Today is World AIDS Day 2011
The following is an email from Dr. Marwan Haddad to our CHC staff helping in the day to day battle against AIDS:
We are now three decades into the HIV epidemic. Though we have made great strides in these last 30 years, HIV continues to be a local, national, and global problem!
The latest statistics from CDC estimate about 1.2 million people in the U.S. are infected with the virus but only 80% are diagnosed. Of those diagnosed, only about half are referred and retained in care. Of those retained in care, 89% are treated with HIV medications but only 77% achieve HIV viral suppression. Once they crunched these numbers, they found that only 28% of people who are HIV infected are retained on treatment and are virally suppressed. Looking at it another way, 72% of those infected are NOT in care and on successful treatment. This is an astonishing statistic.
As we all know here at CHC and as we make great strides to do our part in improving these statistics, these numbers reinforce the need for our vigilance to not falter. Universal HIV testing for those aged 13-64 at least once and more often for those who are at increased risk must continue. Once we identify those who are infected, linking them to care in a facility that will more likely keep them engaged in care is critical.
I am happy to report that our screening rates have improved from about 40% to about 67% across the agency. Thank you and Congratulations to all of you for including HIV as part of your routine testing. This is an incredible achievement!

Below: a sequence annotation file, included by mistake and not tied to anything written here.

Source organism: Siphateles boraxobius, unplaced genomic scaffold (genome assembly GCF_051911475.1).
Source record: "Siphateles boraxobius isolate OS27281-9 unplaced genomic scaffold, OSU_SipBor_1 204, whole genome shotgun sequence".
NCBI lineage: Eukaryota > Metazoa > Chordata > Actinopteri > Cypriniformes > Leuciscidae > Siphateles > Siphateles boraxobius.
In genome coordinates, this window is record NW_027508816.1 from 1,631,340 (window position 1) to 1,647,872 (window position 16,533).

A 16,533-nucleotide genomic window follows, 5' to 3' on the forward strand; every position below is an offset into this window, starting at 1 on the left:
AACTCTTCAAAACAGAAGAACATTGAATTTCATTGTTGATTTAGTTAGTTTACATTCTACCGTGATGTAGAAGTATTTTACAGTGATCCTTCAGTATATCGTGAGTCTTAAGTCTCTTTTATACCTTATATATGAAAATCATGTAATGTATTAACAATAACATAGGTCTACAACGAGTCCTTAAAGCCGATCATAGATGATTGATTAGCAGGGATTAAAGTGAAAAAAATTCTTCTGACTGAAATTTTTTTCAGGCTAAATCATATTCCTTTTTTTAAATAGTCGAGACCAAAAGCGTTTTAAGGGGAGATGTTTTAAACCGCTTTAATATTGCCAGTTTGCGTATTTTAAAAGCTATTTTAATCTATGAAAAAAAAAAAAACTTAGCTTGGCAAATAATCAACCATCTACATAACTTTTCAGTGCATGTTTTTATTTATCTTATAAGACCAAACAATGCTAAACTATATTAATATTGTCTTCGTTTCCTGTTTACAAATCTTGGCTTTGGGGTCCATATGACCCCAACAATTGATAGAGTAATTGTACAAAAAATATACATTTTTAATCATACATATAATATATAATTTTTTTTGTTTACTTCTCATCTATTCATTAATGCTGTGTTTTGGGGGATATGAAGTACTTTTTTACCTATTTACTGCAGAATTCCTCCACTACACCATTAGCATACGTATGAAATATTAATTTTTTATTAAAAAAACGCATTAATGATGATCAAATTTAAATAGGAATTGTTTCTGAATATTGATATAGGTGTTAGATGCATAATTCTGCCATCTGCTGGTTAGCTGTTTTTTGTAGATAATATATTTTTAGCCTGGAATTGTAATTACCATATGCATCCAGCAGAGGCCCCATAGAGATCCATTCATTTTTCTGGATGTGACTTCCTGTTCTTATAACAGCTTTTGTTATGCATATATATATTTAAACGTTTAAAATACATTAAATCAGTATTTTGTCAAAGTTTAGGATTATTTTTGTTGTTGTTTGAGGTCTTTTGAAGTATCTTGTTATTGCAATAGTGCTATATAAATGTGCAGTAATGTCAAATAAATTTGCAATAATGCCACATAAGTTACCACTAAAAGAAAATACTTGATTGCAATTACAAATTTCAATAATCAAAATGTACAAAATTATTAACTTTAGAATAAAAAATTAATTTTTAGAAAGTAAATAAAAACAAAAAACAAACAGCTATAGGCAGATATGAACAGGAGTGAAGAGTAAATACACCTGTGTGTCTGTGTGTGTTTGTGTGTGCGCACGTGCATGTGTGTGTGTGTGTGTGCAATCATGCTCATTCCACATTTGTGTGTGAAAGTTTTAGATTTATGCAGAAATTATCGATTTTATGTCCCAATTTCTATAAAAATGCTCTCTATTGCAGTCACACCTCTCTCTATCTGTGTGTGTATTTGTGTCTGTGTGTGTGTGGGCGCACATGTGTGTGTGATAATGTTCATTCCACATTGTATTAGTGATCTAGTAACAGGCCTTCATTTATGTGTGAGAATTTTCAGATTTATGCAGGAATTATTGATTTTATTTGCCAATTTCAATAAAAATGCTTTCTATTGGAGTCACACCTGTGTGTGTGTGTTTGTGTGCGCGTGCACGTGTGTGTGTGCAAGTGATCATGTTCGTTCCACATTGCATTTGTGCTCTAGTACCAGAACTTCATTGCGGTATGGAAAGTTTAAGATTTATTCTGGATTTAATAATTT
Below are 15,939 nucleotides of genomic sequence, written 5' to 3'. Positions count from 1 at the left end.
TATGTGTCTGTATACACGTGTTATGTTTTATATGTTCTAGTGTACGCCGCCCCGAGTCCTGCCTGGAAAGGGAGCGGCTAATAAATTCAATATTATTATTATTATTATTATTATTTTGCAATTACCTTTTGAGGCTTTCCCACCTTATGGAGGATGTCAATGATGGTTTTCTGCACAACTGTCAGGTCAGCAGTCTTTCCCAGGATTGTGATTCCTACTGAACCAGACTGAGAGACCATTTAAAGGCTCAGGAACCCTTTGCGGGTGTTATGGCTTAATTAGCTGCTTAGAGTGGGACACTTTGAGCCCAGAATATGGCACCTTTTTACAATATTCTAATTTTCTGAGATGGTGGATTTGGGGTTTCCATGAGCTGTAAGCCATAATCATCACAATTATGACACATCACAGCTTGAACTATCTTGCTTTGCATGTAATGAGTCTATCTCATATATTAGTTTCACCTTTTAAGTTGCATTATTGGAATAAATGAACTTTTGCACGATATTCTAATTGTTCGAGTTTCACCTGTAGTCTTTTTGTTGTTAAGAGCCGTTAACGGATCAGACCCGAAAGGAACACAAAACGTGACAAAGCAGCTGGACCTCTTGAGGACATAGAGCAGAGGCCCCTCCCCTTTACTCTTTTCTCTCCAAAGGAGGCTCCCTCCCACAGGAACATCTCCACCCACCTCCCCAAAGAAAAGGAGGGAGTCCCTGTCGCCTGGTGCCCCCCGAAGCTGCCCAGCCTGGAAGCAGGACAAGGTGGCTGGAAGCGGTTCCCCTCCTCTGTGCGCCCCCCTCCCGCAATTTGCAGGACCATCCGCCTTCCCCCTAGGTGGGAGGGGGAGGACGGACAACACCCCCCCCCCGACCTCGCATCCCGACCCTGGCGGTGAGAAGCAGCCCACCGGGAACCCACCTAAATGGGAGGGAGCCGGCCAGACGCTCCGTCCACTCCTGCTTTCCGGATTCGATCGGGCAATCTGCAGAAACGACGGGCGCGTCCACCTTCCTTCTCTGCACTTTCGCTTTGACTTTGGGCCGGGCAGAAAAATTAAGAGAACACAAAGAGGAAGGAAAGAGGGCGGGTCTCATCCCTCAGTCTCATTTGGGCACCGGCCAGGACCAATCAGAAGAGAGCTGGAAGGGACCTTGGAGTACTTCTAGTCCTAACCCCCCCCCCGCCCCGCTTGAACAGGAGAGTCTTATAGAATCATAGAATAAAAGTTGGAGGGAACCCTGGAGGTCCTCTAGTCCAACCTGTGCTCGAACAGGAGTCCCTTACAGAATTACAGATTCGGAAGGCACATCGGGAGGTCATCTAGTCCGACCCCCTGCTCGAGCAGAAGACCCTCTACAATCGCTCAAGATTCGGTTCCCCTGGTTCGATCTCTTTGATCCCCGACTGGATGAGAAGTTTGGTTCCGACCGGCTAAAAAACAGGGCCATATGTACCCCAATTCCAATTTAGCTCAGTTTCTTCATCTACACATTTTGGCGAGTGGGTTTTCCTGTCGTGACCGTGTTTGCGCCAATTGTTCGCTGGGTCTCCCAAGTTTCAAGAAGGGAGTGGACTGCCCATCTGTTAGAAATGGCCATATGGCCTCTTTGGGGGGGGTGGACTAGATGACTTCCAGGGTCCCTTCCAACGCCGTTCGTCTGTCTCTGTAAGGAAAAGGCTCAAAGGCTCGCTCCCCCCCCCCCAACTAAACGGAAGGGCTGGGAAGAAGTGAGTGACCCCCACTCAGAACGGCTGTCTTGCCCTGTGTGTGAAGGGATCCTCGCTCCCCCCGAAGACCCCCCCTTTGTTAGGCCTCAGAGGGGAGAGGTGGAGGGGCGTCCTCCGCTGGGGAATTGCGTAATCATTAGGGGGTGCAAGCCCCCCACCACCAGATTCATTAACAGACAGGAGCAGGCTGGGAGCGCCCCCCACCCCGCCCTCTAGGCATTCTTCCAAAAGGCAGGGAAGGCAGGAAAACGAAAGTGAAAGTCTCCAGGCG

Yet, I believe we can always do better, not only by pushing the rates even further up but also by looking at the number of patients who are declining the HIV test which forms a significant part of our screening percentage.
I am also happy to report that we continue to grow in the numbers of HIV patients we are caring for, both through referrals from the community and through our internal screening and referrals. Starting in the new year, we are planning on expanding our HIV care to multiple CHC sites through the ECHO-model. I believe this will provide a much needed service in our communities where we will be able to engage HIV infected patients in care and keep them retained and on treatment.
In reflecting on this relentless and devastating disease and in thinking about the millions and millions of people across the globe whom we have lost because of it, it is more important than ever to keep fighting against HIV. Thank you for the work that you all do that contributes to this fight and that improves the lives of our patients and our communities.